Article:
Flashcards in TIA/Stroke Deck (11):
Patient with suspected TIA. Next step?
High resolution carotid ultrasound or MRA to evaluate for carotid artery stenosis
Transient monocular blindness caused by ischemia to the retinal artery. Described as shade being pulled down.
Onset of focal neurologic deficit with spontaneous resolution within 24 hours
Differential for TIAs?
Migraine, postictal paralysis, seizures, subdural hematoma, abscess, tumor
Types of focal neurologic symptoms?
1 amaurosis fugax
3 heavy anesthesia
Most common causes stroke/TIA and which part of the brain they affect?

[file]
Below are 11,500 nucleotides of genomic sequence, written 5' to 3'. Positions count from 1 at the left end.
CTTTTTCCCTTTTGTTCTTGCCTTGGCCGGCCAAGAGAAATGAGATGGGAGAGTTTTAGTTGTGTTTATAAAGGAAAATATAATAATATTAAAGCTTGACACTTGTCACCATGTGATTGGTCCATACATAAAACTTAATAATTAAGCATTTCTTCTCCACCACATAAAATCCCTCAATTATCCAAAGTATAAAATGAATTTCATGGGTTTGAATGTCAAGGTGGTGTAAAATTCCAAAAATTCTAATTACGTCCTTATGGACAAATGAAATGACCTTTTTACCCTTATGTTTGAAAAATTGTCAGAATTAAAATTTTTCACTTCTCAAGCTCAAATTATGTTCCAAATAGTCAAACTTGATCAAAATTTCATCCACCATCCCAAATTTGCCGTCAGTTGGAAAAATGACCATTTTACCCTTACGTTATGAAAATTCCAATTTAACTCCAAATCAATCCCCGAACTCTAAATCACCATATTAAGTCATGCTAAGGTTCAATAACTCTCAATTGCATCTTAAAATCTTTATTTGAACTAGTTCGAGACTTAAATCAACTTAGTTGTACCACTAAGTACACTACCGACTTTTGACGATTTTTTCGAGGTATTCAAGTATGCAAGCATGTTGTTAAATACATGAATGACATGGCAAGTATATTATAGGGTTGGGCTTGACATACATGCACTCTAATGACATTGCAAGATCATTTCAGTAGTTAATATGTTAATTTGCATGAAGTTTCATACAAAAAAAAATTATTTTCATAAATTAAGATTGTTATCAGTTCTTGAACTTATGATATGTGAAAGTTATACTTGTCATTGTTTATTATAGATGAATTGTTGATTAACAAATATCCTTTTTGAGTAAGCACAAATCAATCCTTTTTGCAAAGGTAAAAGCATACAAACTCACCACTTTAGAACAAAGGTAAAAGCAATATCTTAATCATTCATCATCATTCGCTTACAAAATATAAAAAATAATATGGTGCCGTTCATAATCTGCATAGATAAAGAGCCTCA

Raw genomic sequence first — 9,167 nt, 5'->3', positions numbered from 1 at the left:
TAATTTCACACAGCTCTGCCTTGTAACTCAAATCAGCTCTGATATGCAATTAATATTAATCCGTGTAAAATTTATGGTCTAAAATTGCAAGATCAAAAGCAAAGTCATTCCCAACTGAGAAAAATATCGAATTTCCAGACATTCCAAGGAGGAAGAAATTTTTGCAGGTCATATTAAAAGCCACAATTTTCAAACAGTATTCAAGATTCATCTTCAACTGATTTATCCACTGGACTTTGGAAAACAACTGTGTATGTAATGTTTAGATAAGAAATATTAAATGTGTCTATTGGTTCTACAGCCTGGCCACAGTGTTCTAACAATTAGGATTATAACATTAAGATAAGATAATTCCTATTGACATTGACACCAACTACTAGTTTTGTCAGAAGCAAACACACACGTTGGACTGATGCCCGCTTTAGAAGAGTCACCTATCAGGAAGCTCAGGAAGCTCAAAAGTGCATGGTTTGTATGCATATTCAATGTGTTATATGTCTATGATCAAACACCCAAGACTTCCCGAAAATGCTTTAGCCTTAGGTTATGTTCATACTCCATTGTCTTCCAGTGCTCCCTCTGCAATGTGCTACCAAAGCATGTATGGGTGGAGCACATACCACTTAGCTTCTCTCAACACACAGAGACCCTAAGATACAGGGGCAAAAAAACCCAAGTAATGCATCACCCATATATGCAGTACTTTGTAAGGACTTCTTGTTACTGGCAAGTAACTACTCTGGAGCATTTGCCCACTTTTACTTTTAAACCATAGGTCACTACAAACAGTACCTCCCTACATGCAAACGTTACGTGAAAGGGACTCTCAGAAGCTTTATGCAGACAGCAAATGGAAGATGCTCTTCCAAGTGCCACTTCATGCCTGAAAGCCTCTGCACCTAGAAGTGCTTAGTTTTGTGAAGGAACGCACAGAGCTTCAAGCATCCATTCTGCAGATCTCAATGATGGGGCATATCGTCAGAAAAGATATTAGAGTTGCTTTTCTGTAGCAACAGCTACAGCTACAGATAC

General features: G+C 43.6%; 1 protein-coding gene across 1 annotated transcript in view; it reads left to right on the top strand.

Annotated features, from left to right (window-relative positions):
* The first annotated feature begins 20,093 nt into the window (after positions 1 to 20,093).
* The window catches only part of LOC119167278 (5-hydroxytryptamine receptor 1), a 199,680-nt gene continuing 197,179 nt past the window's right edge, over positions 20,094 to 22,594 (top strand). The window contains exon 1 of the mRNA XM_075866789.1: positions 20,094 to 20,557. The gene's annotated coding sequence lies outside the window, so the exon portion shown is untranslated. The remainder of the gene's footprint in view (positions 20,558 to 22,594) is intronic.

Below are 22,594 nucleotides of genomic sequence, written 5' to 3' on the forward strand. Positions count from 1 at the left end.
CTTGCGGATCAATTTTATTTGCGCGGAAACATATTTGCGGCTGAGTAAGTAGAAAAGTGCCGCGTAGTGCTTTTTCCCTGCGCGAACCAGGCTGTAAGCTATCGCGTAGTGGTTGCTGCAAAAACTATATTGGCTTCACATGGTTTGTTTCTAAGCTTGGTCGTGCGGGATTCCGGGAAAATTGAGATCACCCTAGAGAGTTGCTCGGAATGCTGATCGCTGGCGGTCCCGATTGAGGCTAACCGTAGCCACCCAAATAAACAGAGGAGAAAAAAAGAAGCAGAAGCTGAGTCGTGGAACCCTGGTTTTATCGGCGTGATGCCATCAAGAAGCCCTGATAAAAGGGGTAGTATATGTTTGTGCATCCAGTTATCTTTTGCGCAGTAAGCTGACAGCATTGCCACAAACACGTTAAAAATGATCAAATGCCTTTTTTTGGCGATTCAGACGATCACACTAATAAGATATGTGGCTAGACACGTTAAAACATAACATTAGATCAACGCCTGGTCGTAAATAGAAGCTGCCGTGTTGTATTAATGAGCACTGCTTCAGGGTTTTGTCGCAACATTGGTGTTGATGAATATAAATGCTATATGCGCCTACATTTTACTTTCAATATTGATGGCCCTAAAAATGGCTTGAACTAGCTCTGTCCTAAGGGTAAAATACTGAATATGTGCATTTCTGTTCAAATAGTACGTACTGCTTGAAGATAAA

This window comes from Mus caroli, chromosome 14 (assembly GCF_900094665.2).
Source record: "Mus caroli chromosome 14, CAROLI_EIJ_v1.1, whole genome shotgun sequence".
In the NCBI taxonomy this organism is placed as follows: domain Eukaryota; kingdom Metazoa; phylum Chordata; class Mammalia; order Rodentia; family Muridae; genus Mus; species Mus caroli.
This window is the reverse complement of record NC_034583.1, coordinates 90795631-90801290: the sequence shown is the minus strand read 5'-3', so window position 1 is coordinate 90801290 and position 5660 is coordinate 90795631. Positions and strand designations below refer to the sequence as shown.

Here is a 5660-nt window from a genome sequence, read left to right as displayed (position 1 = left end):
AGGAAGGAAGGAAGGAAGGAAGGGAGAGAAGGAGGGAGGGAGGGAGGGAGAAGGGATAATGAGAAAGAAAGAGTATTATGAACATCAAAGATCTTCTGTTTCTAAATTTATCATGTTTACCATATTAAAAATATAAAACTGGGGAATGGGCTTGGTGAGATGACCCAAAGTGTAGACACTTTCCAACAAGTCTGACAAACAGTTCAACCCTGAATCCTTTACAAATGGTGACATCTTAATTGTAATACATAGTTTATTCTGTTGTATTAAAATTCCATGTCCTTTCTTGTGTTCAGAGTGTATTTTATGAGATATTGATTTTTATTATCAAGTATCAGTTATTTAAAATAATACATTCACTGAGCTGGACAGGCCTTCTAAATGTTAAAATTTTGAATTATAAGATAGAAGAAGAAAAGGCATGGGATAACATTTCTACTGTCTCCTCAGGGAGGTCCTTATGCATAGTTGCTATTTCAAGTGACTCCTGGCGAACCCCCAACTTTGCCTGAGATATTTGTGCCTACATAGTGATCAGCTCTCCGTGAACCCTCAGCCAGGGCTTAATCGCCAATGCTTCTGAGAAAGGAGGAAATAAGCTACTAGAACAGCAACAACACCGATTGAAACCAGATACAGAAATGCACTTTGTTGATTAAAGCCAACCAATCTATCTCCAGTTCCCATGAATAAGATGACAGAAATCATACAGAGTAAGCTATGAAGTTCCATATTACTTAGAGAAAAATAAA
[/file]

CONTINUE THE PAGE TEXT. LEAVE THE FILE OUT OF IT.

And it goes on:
1. Carotid atherosclerosis
2. Cardioembolism– MCA
3. Lipohyalinosis– lenticulostriate arteries
Cholesterol emboli that often lodge in with no artery causing amaurosis fugax
Pros and cons of noncontrast CT scan brain?
Pro: very sensitive at detecting acute cerebral hemorrhage
Con: insensitive to acute ischemic strokes, especially if stroke is small (<12 hours) or located in the brainstem
Stroke prevention - drugs?
Do not use this combination of drugs?
Plavix or combination of aspirin and dipyridamole > aspirin alone
Plavix + aspirin does not provide greater stroke prevention and increases bleeding
Long-term drug treatment for patients with AFIB? For patient with Lacunar infarcts?
Warfarin; blood pressure agents and antiplatelets